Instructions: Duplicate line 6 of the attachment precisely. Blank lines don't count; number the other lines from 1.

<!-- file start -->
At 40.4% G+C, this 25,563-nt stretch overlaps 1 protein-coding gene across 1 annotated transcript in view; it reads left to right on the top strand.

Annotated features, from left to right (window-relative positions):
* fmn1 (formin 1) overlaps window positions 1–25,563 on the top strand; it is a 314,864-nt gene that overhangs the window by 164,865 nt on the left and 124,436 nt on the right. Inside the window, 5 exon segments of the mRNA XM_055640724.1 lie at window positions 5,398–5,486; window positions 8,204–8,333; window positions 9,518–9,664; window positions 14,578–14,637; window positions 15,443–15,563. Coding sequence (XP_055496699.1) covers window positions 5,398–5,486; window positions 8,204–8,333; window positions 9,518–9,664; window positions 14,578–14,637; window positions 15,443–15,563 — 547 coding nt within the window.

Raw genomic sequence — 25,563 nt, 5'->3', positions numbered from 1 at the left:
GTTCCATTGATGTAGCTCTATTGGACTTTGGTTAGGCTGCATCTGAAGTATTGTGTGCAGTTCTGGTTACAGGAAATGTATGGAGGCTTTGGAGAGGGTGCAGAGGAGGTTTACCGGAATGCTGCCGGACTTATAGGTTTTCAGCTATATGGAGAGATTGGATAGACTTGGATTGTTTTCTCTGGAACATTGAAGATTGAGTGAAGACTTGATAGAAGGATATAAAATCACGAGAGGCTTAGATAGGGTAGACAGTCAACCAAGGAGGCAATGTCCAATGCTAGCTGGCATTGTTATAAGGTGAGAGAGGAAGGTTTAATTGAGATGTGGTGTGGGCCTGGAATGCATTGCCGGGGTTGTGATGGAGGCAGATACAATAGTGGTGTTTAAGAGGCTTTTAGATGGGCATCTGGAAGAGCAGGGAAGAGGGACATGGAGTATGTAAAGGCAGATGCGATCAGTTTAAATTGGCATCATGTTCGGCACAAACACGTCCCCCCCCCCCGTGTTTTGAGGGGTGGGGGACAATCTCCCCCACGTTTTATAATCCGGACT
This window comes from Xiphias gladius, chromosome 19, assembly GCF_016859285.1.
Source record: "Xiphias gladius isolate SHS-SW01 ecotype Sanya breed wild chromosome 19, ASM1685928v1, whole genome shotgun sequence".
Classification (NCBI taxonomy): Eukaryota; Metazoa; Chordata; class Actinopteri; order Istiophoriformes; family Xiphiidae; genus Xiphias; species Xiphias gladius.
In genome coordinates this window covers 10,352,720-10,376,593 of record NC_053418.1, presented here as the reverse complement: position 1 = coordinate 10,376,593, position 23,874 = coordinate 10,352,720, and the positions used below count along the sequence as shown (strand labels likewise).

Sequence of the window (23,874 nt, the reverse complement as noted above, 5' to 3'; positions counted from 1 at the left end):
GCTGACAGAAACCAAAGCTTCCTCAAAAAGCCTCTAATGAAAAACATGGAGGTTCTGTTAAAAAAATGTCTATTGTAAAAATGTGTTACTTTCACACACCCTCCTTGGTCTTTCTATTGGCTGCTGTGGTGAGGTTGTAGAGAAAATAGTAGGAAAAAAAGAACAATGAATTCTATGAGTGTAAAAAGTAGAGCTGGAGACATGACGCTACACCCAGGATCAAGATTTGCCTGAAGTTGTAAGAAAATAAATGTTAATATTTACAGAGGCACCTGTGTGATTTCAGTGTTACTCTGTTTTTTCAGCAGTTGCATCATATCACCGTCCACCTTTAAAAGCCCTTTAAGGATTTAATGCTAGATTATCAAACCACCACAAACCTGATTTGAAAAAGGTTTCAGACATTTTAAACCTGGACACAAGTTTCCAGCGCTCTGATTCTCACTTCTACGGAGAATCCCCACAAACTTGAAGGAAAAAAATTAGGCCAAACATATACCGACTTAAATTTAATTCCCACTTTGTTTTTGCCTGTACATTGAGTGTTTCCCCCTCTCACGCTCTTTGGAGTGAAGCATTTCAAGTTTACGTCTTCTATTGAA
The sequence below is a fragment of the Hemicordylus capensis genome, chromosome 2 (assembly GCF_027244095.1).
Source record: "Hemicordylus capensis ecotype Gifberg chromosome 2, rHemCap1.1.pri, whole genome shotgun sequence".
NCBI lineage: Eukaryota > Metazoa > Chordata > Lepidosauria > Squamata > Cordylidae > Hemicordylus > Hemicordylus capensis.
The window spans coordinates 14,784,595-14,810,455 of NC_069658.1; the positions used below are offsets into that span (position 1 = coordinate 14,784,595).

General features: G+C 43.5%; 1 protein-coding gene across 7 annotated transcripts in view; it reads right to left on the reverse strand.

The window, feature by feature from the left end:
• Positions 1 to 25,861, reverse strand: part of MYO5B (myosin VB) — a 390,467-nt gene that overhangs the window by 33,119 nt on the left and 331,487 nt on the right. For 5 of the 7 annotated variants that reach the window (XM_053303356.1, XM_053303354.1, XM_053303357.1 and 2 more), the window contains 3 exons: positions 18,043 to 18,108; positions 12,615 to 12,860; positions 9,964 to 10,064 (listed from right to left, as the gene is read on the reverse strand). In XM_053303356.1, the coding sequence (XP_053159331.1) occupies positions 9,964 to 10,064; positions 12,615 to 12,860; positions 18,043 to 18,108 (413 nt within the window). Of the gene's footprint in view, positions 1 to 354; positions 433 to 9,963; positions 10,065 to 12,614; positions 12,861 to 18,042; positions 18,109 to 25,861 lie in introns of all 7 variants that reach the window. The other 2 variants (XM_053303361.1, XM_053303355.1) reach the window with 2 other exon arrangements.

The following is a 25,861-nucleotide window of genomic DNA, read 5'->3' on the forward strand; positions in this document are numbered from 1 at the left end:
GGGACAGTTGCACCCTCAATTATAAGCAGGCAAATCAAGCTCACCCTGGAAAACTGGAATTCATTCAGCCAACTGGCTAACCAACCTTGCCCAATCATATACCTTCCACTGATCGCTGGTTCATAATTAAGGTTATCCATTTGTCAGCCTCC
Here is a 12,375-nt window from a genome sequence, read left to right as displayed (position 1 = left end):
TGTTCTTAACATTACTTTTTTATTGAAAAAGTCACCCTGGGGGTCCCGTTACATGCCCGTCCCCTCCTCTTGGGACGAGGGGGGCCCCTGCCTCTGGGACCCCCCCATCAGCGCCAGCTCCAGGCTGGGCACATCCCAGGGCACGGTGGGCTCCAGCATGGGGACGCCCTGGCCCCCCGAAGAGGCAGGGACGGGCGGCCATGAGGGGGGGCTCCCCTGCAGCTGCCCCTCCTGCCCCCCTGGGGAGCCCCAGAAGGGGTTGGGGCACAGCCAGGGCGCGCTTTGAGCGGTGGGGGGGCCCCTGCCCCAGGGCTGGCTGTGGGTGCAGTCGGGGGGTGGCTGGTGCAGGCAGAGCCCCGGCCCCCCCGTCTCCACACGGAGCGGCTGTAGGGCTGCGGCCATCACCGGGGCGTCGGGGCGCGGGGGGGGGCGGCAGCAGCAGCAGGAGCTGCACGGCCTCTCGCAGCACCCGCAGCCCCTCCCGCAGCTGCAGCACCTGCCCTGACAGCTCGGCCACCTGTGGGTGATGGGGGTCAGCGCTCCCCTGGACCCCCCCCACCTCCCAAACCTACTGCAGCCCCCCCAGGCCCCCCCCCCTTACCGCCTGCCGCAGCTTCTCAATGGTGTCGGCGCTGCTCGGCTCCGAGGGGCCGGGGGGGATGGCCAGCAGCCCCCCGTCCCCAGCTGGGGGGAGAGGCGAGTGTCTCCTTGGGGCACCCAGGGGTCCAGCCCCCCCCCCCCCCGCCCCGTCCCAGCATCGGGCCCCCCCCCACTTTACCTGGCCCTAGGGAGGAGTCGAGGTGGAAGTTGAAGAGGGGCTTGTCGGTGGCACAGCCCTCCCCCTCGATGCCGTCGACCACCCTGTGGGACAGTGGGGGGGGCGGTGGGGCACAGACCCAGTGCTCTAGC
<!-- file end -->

This window comes from Xiphias gladius, chromosome 19, assembly GCF_016859285.1.